In determining whether to issue the permanent stalking protective order, the trial court gave some weight to the existence of the June 2003 FAPA order. Although the FAPA order would have, pursuant to its original terms, expired June 2, 2004 (prior to either instance of unwanted contact), the trial court concluded that it had been extended by the May 2004 order declaring petitioner the owner of the Sorrell Way property. We disagree that the earlier FAPA order is relevant in this case for two reasons. First, the FAPA order was for respondent's protection, not petitioner's. Second, the May 2004 order merely modified the FAPA order to reflect the domestic relations court's ruling that petitioner was the exclusive owner of the Sorrell Way property and that respondent's ordered departure from that property meant that petitioner, now the clear legal owner, should no longer be restricted from going onto what had been declared to be his exclusive property. It did not renew the original FAPA order; it only modified it. The modification of the FAPA order was filed the same day as the judgment was signed, making petitioner the sole owner of the Sorrell Way property and declaring the parties to be tenants in common of the Norkenzie # 3 townhouse. The May 2004 order contains no findings necessary for a court to renew the restraining order. ORS 107.725. In fact, there is no evidence that respondent applied to have the order renewed. The order merely continued the original FAPA order on its original terms and, under those terms, the order was to expire one year from June 2, 2003, well before the entries that petitioner asserts as the basis for the stalking order.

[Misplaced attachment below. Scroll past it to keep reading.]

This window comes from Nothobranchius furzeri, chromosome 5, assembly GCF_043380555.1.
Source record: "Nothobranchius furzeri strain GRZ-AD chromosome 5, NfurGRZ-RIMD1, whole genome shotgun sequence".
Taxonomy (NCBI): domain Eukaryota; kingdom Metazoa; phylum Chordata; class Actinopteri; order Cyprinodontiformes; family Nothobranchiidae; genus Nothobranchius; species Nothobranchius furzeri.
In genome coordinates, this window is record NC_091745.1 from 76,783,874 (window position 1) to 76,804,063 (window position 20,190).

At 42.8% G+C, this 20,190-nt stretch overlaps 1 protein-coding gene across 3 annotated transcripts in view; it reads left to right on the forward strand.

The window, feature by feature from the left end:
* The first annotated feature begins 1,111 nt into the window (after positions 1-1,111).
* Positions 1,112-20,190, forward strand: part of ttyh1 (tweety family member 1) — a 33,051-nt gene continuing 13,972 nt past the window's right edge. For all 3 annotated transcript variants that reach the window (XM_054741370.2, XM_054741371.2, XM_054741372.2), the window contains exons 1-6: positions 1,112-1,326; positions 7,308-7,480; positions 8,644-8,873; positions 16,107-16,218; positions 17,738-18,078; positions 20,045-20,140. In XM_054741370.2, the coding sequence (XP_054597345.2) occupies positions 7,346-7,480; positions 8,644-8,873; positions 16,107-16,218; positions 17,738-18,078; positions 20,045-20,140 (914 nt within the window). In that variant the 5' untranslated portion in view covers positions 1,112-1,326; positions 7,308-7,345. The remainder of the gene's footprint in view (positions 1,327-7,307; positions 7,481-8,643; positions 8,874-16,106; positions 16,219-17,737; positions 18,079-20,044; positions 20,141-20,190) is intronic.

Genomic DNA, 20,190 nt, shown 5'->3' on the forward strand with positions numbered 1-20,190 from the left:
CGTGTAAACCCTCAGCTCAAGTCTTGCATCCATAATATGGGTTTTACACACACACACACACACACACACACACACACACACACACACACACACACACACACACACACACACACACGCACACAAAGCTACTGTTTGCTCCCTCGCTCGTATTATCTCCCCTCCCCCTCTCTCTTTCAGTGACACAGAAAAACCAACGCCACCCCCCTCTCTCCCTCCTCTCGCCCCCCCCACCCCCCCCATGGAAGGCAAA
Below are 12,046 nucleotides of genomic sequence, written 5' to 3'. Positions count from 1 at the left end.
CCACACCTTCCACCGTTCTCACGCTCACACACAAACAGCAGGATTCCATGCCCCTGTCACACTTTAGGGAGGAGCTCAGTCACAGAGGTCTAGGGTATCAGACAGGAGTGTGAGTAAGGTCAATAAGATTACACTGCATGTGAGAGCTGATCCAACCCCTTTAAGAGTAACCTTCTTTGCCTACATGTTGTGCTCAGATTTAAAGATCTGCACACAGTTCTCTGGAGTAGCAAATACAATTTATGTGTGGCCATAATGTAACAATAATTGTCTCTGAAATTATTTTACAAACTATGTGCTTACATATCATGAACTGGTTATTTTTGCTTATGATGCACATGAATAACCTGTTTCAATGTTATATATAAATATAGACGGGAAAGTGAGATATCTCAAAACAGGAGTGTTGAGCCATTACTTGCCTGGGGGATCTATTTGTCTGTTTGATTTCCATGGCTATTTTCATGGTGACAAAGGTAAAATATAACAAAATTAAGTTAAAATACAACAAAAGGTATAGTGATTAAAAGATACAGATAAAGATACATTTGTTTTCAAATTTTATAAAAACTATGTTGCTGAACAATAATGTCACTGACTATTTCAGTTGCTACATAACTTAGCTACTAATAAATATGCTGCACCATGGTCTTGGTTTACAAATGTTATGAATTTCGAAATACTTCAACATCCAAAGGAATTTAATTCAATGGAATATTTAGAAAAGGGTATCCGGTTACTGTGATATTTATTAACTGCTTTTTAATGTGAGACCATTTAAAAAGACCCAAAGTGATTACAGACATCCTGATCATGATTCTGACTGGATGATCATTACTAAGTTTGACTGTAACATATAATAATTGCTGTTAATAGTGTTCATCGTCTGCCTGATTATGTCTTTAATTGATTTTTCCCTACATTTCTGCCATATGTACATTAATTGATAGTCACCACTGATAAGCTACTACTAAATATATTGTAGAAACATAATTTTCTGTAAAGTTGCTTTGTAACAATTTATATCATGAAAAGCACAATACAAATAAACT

In sum, we conclude that the evidence in the record is insufficient to establish that petitioner reasonably feared for his personal safety under the circumstances of the unwanted contact with respondent. The trial court's decision is reversed.
1. As is our usual practice, we refer to the parties by their designations below.
2. Respondent also asserts that the court erred by concluding that a FAPA restraining order can be used to resolve property issues and that the court abused its discretion in providing that the stalking order would continue for an unlimited duration. The second issue was not preserved below. The first issue is not germane to any order on appeal in this case.
3. In any event, for reasons discussed below, the FAPA order expired prior to the first entry.
4. We note that petitioner answered in the affirmative when asked if he “feared physical injury in Ms. Weinstein's presence.” But the question is whether, when weighed along with other evidence, that fear was objectively reasonable.
COLLINS, J. pro tempore.